General Pershing notified the War Department Feb. 25 that "divisions now in the American Expeditionary Forces, excepting those with regular army designations," would be returned to the United States in the order of the arrival of their respective divisional headquarters in France. This was interpreted as meaning that all divisions except the 1st, 2d, 3d, 4th, 5th, 6th, and 7th would be returned as shipping was available.

Combat troops not assigned to divisions were to be returned in the order in which their services could be spared, and a similar policy was adopted regarding service of supply troops, except that as far as possible these also were to be returned in the order of arrival in France.

General Pershing said he estimated the movement of troops, based on tonnage known to be available and on the German shipping soon to become available, as follows:

March, 212,000; April, 221,000; May, 248,000; June, 207,000, a total of 888,000 men.


A statement from the War Department, under date of Feb. 24, revealed that deaths from all causes in the American Expeditionary Forces and among troops in the United States during the war numbered 107,444.

The total in the Expeditionary Forces was 72,951. Of these 20,829 resulted from disease, 48,768 from injuries received in battle, and 3,354 from all other causes.

Deaths from disease among the troops in the United States totaled 32,737 and from other causes 1,756, giving a total for the troops in this country of 34,493.

The figures for the American Expeditionary Forces cover the period from April 1, 1917, to Feb. 16, 1919. Those for the troops in the United States from April 1, 1917, to Feb. 14, 1919.

The figures show that the total deaths from disease exceeded the total battle casualties by more than 5,000.

Persistent reports had been for some time in circulation that conditions at the American debarkation camp at Brest,

France, were insanitary and intolerable. In answer to these the following cablegram from General Pershing was published by General Peyton C. March, United States Chief of Staff, Feb. 23: Under date of Feb. 12 The New York Evening Telegram sent a cablegram to President Wilson, as follows:

"Hundreds of complaints have been made to The Evening Telegram of the conditions at the United States camp at Brest. Soldiers from the front and Red Cross nurses practically held prisoners. If they complain are put at bottom of sailing list. Wounded and ill forced to stand in rain hours for meals. Officers overbearing and harsh, and give casuals no consideration. Roofs of buildings leak, barracks filthy, mud everywhere. Can you not inspect camp and remedy abuses costing lives of many American soldiers, or have camp abolished?"

The President sent me the above cablegram and directed me to have a report made on the matter to the Secretary of War. The following Is a summary of report of conditions at Brest Just received from Major Gen. Ell A. Helmick, Inspector General's Department, A. E. F., commanding there:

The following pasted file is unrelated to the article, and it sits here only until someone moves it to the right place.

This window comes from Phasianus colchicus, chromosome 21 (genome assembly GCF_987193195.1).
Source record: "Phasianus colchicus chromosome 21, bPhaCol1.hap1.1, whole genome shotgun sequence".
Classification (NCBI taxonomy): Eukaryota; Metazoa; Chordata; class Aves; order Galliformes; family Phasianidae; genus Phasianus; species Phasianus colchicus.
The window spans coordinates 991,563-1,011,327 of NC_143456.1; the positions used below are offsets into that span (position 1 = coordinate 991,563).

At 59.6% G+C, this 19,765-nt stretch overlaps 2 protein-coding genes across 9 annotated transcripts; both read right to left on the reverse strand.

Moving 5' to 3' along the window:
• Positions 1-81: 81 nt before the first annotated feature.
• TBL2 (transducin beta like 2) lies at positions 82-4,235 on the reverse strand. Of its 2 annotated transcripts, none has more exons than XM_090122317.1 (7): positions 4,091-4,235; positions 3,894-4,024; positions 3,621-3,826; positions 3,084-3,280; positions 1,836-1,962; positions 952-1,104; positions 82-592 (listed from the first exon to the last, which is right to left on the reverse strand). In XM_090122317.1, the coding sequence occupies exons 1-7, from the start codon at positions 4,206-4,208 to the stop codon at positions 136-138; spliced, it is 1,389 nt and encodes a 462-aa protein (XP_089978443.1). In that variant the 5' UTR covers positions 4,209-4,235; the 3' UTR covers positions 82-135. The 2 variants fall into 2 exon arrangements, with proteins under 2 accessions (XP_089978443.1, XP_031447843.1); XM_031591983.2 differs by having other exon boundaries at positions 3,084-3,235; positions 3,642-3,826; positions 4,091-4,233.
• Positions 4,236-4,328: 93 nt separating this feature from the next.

"The charge that soldiers from the front and Red Cross nurses practically held prisoners absolutely groundless. No individual has been put at the bottom of the sailing list. One organization was held fifteen days on account of bad state of discipline and neglect of duty, and was released before expiration of time set on account ct honest efforts made to correct deficiencies. No man of the garrison of more than 60,000 is required to remain in line over ten minutes. Troops are marched to meals by time schedules, and the entire garrison is fed within one hour and fifteen minutes.

"Relative to officers overbearing and harsh and give casuals no consideration, all commanding officers of troops and casual officers passing through here have, almost without exception, voluntarily and without solicitation visited my office before leaving and have expressed their appreciation both verbally and in writing for the uniform courtesy and great consideration shown them by all officers on duty at this base section. With the exception of a newspaper reporter by the name of Brown of Washington (D. C.) paper, every newspaper man that has visited Brest has become an ardent advocate of the organization, efficiency and human kindness in common at the railroad station, at camp, at the embarkation office. at the pier, and In all offices in Base Section No. 5. Inspections of buildings are made dally, and only in rare Instances are leaks discovered during the hardest wind and rain storms. In every instance tha leaks are immediately repaired, usually before the occupants have had time to report them. As relates to mud everywhere, this is the rainy season. Footpaths and roads were muddy for a time, due to conditions over which no man. had control. Even this has been met by laying approximately forty miles of boardwalks along the roadside throughout the camp, to storehouses, to incinerators, to laundries, to delousing plants, to mess halls, and along highways.